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You don’t have to live in tornado alley to experience a twister. Sure they may not have the strength and size that the most catastrophic twisters but even in the Smokey Mountains of Tennessee you can get twister like events. This post is meant to cover a variety of twister situations and how to deal with them no matter where you are.
We are also going to talk about other weather events that can often be mistaken for a regular old tornado.
I have to say as preppers we can probably learn a lot from those that have made their life in tornado alley and the Midwest. Please share any experience you have in the comments section so we can learn from you!
Tornadoes, Downbursts, Water Spouts, and Dust Devils Oh My!
- 1 Tornado Safety
- 2 Constructing a safe room in your house
- 3 Have an excellent medical kit
- 4 Outrunning a tornado in a car is not a good idea
- 5 The AfterMath
- 6 Check on friends and family when you can do so safely
- 7 What wind zone are you in?
- 8 Those near a major source of water need to be very careful when deciding where to shelter during a tornado
- 9 Graveyard Fields
- 10 Air Traffic Hazards
- 11 Water Spouts
- 12 The Mystery of the Mary Celeste
- 13 Dust Devils
The image above is actually 8 different images taken of a tornado forming in Kansas in 2016. From left to right you can see the different stages.
If you live in an area with a lot of tornadoes, then you likely either have your own storm shelter or you are close to a community one.
Sheltering below ground is the best thing you can do.
A basement or storm shelter is ideal. Be willing to let others take shelter too. Sometimes people need a fast, safe place to go.
Protect your head and neck as much as you can.
If you have a hardhat or helmet, put it one for the duration of the storm. It is far better to be safe.
Goggles or safety glasses can prevent eye injuries from debris
Constructing a safe room in your house
Most safe rooms are constructed by professional contractors. If you have a basement, then it doesn’t make sense to spend money on an above-ground safe room. You should make your basement outfitted well enough that you and your family can shelter in place for a few days.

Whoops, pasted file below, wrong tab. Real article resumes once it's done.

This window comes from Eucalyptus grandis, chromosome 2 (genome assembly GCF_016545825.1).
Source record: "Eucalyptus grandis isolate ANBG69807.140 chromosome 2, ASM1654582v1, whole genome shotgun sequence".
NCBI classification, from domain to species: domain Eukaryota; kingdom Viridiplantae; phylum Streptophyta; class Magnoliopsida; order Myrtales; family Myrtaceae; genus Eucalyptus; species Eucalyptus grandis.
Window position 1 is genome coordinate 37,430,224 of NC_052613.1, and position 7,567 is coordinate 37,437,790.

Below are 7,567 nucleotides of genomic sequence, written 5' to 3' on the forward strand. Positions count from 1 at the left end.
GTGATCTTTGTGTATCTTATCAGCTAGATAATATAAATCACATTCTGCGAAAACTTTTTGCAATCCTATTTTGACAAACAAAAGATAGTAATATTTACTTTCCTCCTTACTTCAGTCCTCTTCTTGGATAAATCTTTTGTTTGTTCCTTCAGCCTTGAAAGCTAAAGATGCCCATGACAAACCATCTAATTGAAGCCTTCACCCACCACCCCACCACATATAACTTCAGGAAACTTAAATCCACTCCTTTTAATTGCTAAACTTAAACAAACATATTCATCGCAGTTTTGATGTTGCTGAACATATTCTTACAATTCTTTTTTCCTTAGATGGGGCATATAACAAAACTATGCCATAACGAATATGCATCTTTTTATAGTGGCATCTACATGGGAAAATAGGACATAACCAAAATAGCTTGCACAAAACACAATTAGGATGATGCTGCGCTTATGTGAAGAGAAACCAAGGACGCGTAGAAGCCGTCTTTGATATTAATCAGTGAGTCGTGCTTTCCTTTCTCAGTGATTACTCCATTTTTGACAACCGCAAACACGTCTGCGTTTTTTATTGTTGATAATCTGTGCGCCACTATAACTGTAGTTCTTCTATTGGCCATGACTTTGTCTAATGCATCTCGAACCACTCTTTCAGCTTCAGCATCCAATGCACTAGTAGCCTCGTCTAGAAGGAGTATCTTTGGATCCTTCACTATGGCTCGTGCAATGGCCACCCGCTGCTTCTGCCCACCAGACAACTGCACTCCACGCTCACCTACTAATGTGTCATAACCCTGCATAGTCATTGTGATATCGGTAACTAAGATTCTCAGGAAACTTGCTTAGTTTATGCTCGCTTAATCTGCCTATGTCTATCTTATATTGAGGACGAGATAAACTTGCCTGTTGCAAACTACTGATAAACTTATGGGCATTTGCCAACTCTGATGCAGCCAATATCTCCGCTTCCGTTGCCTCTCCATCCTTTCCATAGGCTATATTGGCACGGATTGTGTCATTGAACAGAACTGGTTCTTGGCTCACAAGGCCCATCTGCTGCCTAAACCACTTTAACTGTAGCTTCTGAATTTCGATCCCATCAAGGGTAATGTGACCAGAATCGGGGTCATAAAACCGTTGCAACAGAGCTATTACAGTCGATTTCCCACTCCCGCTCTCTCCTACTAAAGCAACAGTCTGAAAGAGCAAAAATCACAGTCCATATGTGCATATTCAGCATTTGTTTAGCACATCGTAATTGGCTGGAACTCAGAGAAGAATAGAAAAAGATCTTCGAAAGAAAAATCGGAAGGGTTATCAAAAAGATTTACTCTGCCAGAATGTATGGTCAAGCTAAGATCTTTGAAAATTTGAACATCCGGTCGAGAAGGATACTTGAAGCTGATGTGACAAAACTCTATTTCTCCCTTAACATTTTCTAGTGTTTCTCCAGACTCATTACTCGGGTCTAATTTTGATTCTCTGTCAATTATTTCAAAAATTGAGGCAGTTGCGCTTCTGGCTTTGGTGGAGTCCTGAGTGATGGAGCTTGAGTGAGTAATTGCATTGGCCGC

If no basement or storm shelter is available than your best bet is to find an interior room. The walls and lack of windows are to your advantage. Shut the door and stay out of the way of any overhead objects. Some people that have interior rooms may want to keep a few supplies in that room that are easy to get to if you have to shelter in that room throughout a storm.
Here is a link to the pamphlet produced by FEMA that discusses safe room construction and there is info that contractors can use to build a room to tornado specs.
Have an excellent medical kit
Like any disaster, an excellent medical kit is one of the best things you can have on hand. Make sure to go over your kit and add items that may be missing. I cannot stress enough how lacking a lot of pre-made medical kits are when it comes to true major medical supplies.
Create survival caches
Consider stashing some supplies below ground in sealed containers that you can get to if your home is severely damaged or destroyed. Food is not always easy to get in a disaster especially if you or anyone in your family is on a restricted diet. I remember the Red Cross delivering hot meals to us when we were cleaning up after a major flood in Washington state. That same meal I could not eat now due to diet restrictions.
Check out the Backdoor Survival post on survival caches for some ideas.
Store basic tools in your shelter or safe room.
Have tools in your shelter in case you have to break through or move debris to emerge from your shelter. What would you do if you have a large load of debris trapping you? An old-fashioned pickax or mattock may be a big help. The Pulaski is a tool used by forestry professionals and firefighters. It can be a big help because it is an ax on one end and a mattock on the other so you can chop and dig. A small folding shovel or two may be worth considering.
Emergency radio and a radio or cell for communication
A radio that can pick up NOAA and the Emergency Alert system can keep you informed of weather risks or if a tornado like system or clouds have been spotted in your area.
Some communities have tornado sirens and other alert systems. Sign up for whatever alerts are available to you.
Backup power source
A small power center is something I recommend often and with good reason. The Jackery is my favorite because it is inexpensive and very lightweight making it a good choice for everyone, including the disabled and elderly.